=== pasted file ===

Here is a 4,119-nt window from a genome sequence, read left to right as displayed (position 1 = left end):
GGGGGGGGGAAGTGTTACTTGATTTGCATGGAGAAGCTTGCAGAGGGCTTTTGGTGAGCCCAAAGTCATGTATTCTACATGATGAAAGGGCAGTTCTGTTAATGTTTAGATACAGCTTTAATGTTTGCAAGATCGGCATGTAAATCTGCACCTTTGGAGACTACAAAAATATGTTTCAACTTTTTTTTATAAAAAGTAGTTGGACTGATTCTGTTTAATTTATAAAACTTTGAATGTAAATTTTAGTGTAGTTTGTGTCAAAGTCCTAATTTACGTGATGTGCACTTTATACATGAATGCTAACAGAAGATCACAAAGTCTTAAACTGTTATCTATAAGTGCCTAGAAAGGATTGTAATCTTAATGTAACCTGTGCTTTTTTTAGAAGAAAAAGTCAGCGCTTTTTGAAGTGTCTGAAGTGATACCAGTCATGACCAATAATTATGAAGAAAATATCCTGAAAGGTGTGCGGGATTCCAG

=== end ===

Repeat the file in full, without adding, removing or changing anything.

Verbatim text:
Here is a 4,119-nt window from a genome sequence, read left to right as displayed (position 1 = left end):
GGGGGGGGGAAGTGTTACTTGATTTGCATGGAGAAGCTTGCAGAGGGCTTTTGGTGAGCCCAAAGTCATGTATTCTACATGATGAAAGGGCAGTTCTGTTAATGTTTAGATACAGCTTTAATGTTTGCAAGATCGGCATGTAAATCTGCACCTTTGGAGACTACAAAAATATGTTTCAACTTTTTTTTATAAAAAGTAGTTGGACTGATTCTGTTTAATTTATAAAACTTTGAATGTAAATTTTAGTGTAGTTTGTGTCAAAGTCCTAATTTACGTGATGTGCACTTTATACATGAATGCTAACAGAAGATCACAAAGTCTTAAACTGTTATCTATAAGTGCCTAGAAAGGATTGTAATCTTAATGTAACCTGTGCTTTTTTTAGAAGAAAAAGTCAGCGCTTTTTGAAGTGTCTGAAGTGATACCAGTCATGACCAATAATTATGAAGAAAATATCCTGAAAGGTGTGCGGGATTCCAG